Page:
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View Full Version : ?action= help?



AJM
11-25-2011, 04:41 PM
Hi all,

I am fairly new PHP (about a years experience). I was just wondering if someone could explain to me how I would be able to make, for example, index.php?action=post show different code than index.php.


Thanks,

-AJM

Fou-Lu
11-25-2011, 04:47 PM
That would be your querystring. Anything provided in it can be retrieved from the $_GET superglobal.


$action = isset($_GET['action']) ? $_GET['action'] : '';
switch ($action)
{
case 'post':
print 'Action "post" provided';
break;
default:
print 'No valid action provided.';
}

For example.

AJM
11-25-2011, 04:51 PM
Many thanks to you Fou-Lu. Hopefully I can implement this into my pages.

Thanks again,

-AJM

myfayt
11-25-2011, 07:13 PM
There is a few methods to use, here is the one I use.


if (isset($_GET["x"])) {
$x = explode(":",$_GET["x"]);

switch($x[0])
{
case 'deposit':
deposit();
break;

case 'withdraw':
withdraw();
break;


}
}
else {
bank();
}

So if you do bank.php it automatically loads the bank() function.
or if you want something else it'd be like bank?x=deposit
If you don't want to auto load a function, remove the else statement.

Fou-Lu
11-25-2011, 07:40 PM
You can skip the if/else completely. If you default the assignment to a non-viable option such as an empty string, you can use the switch and provide it with the default case which executes when no other options are available to use.

AJM
11-25-2011, 10:05 PM
I am using cookies with this for an admin manage page/script so I AM using if statements. My code looks a bit like this:
if(isset($_COOKIE['cookie']) && $_GET['id'] == "1")
print "Page Stuff";
else
print "";

devinmaking
11-25-2011, 11:48 PM
I am using cookies with this for an admin manage page/script so I AM using if statements. My code looks a bit like this:
if(isset($_COOKIE['cookie']) && $_GET['id'] == "1")
print "Page Stuff";
else
print "";



I might be wrong and i have only been doing this for a few months but i was always told that print ""; is actually slower than echo "";

So to optimise the speed i would use echo and not print

AJM
11-26-2011, 12:34 AM
I might be wrong and i have only been doing this for a few months but i was always told that print ""; is actually slower than echo "";

So to optimise the speed i would use echo and not print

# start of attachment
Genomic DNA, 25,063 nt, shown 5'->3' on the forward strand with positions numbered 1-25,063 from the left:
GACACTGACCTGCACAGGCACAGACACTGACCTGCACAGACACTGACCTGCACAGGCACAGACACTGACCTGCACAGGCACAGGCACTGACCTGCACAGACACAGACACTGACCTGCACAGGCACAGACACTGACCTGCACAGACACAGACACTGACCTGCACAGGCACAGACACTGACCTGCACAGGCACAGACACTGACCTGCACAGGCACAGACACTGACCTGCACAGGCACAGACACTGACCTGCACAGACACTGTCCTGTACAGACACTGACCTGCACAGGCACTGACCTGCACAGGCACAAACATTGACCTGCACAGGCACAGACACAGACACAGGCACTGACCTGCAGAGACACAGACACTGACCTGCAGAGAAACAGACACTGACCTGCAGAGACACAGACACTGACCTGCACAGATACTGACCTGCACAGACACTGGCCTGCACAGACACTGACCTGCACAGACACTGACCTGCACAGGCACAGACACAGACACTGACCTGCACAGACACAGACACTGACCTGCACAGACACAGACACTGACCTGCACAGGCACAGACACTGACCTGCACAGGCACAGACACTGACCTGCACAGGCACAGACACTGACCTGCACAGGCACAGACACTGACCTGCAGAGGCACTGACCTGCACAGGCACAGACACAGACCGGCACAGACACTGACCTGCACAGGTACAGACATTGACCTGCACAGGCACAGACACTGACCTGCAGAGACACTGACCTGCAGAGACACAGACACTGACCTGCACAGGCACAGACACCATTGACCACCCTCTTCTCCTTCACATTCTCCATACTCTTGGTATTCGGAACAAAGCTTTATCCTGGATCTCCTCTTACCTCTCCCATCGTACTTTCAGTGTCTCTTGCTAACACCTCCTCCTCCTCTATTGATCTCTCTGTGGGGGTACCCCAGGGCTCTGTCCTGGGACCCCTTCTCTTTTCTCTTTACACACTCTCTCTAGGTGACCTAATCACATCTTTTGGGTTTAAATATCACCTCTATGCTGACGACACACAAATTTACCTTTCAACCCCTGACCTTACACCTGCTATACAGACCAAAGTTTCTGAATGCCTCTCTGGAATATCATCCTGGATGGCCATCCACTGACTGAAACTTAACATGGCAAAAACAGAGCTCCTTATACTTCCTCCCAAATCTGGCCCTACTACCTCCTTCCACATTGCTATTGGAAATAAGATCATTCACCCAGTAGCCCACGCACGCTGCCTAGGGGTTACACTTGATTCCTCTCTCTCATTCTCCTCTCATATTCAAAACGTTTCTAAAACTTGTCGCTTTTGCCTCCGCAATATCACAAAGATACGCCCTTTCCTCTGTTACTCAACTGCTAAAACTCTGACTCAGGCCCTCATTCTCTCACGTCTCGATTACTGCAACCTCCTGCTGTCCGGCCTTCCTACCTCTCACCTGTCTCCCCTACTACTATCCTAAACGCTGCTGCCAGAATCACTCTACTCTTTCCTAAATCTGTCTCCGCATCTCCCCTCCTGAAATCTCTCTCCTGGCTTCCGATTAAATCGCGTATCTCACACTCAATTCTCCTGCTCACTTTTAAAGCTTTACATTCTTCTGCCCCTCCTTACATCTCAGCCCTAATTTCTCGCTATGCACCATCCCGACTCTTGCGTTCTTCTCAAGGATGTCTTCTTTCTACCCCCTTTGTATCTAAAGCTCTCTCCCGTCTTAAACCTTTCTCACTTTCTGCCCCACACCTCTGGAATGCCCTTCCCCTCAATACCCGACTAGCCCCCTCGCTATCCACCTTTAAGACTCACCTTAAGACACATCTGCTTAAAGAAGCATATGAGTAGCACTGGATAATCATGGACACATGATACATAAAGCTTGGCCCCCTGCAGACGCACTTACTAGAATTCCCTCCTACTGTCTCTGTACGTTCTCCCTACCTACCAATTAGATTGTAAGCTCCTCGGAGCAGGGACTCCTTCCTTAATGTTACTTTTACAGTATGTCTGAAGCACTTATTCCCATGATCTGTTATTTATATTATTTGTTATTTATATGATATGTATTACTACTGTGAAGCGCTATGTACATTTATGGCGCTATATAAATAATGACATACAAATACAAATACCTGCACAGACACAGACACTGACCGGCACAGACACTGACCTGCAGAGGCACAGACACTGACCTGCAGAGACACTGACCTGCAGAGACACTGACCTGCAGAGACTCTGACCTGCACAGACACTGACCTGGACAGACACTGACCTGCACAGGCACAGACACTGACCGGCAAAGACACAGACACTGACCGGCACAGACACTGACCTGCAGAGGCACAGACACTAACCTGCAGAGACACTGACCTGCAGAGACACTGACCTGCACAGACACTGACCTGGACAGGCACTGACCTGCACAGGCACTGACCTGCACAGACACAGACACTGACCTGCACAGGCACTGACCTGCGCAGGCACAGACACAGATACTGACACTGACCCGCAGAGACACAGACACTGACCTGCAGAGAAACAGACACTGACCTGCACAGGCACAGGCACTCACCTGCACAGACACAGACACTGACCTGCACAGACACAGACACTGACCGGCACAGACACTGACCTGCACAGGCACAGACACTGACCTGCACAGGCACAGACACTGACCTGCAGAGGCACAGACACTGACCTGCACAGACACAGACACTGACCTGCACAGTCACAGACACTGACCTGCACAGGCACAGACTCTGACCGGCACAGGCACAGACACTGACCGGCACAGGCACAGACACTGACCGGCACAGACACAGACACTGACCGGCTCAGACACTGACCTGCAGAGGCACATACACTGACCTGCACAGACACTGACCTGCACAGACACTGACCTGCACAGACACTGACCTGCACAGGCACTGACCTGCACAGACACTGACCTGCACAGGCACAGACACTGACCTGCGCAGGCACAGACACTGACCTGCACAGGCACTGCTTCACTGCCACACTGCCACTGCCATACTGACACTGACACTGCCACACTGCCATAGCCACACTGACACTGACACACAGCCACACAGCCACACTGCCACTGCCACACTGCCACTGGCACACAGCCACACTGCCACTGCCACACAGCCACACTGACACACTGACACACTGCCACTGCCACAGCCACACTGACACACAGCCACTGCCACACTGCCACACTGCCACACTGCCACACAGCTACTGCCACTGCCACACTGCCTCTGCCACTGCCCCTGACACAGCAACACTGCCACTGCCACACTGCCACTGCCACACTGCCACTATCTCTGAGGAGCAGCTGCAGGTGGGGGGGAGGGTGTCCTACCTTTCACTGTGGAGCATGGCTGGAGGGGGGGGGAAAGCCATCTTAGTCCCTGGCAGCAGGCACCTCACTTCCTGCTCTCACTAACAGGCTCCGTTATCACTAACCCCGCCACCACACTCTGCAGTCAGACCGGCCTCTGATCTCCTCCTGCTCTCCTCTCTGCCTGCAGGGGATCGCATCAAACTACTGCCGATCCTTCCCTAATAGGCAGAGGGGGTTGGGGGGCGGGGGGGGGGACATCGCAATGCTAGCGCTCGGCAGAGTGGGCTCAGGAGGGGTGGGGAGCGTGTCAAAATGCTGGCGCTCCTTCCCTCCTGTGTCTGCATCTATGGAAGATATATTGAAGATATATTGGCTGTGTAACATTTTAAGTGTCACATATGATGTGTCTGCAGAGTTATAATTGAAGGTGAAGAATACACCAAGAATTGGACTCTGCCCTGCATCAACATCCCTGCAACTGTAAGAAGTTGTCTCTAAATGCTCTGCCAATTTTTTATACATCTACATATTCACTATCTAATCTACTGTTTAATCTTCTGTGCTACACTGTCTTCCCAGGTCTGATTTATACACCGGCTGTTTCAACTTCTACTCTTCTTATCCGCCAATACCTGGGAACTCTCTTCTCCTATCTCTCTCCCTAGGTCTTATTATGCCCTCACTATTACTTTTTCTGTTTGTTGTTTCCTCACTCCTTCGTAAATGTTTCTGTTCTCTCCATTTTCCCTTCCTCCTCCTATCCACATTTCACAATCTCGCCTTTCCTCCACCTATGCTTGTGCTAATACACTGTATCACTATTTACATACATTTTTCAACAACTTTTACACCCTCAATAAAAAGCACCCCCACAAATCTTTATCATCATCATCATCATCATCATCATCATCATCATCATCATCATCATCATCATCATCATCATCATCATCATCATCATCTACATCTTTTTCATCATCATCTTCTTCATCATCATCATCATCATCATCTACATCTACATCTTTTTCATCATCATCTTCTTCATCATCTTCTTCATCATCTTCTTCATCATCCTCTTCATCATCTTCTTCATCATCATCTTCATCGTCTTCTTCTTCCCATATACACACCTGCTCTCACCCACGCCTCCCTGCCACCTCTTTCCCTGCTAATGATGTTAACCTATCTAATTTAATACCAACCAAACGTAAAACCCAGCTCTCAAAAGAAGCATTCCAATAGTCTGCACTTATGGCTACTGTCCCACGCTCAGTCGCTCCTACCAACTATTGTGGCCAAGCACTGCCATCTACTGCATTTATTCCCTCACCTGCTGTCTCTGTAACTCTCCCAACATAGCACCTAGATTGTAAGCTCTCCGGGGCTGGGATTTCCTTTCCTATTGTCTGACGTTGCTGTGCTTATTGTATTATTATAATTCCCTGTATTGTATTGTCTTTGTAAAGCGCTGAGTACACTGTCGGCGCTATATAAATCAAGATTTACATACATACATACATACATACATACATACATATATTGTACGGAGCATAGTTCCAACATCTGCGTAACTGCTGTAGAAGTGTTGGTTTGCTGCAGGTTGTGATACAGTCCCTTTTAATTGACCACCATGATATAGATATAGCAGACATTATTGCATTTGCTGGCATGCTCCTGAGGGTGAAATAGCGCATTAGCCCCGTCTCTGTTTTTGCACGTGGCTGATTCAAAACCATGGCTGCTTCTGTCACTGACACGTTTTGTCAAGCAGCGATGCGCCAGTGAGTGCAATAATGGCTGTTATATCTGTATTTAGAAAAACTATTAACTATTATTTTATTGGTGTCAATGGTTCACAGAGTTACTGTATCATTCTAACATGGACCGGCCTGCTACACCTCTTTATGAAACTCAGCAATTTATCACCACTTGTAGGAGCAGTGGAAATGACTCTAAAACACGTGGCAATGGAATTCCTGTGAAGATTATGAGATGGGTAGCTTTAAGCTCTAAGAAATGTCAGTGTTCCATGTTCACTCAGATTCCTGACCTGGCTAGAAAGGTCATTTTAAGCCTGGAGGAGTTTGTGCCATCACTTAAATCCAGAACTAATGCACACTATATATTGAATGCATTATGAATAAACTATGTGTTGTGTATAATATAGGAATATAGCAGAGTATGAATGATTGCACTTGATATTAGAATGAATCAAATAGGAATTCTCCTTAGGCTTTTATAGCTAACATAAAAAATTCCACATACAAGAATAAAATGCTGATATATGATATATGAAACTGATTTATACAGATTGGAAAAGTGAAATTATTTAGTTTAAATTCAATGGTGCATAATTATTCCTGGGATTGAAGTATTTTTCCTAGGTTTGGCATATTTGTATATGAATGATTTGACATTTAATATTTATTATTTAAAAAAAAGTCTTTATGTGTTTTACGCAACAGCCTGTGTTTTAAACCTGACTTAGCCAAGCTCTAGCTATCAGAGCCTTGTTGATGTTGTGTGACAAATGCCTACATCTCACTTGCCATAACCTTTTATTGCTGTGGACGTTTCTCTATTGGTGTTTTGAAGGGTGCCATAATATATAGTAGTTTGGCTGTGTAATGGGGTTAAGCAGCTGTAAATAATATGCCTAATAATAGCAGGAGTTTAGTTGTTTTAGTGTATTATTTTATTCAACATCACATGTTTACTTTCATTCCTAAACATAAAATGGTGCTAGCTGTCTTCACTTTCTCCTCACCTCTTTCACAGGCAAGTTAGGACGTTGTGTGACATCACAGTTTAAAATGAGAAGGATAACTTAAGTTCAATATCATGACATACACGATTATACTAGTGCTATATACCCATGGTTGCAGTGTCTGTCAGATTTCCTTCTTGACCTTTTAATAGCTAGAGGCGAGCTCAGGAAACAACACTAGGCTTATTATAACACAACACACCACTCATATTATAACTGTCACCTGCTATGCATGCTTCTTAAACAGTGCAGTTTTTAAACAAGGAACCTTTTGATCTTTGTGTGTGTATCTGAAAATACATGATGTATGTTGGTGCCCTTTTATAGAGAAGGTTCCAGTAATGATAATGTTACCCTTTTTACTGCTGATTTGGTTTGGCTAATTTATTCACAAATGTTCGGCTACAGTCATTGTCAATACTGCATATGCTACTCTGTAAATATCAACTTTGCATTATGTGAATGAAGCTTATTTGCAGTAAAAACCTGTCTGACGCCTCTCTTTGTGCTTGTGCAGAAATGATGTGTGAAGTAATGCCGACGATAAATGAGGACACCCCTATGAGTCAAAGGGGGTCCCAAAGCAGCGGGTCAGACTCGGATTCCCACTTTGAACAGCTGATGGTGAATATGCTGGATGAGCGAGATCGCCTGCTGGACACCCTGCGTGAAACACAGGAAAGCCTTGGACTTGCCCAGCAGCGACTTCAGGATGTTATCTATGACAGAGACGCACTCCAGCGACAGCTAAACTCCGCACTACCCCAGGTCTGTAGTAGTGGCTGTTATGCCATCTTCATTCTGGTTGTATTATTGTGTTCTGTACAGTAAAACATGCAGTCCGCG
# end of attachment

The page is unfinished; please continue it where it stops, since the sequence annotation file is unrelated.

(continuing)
Thanks for the advice man... I'll try it out.

-AJM

Fou-Lu
11-26-2011, 04:51 AM
I might be wrong and i have only been doing this for a few months but i was always told that print ""; is actually slower than echo "";

So to optimise the speed i would use echo and not print

This is a loaded benchmark that is difficult to determine. The variable evaluation does tend to be faster in echo while using a concat instead of internal expansion. Printf with evaluation I'd expect to beat both of these.
I can manufacture a benchmark which supports probably +/- upwards of 200% or so off of each, but one thing to mention is that we are talking 2 or 3 nano-seconds difference. That's peanuts. You will find that print will more consistently beat echo in constant data, while echo tends to beat print in concatenated data (which is why I'd expect printf to defeat both, though I'm not sure how that would related with constant data [which given its origin will likely beat both in both constant and evaluated data]).
For what you'd save, I'd not recommend switching between the two. I'd suggest choosing one and sticking with it for consistency.

devinmaking
11-27-2011, 09:03 AM
This is a loaded benchmark that is difficult to determine. The variable evaluation does tend to be faster in echo while using a concat instead of internal expansion. Printf with evaluation I'd expect to beat both of these.
I can manufacture a benchmark which supports probably +/- upwards of 200% or so off of each, but one thing to mention is that we are talking 2 or 3 nano-seconds difference. That's peanuts. You will find that print will more consistently beat echo in constant data, while echo tends to beat print in concatenated data (which is why I'd expect printf to defeat both, though I'm not sure how that would related with constant data [which given its origin will likely beat both in both constant and evaluated data]).
For what you'd save, I'd not recommend switching between the two. I'd suggest choosing one and sticking with it for consistency.

I did not know this, thanks for the heads up :)



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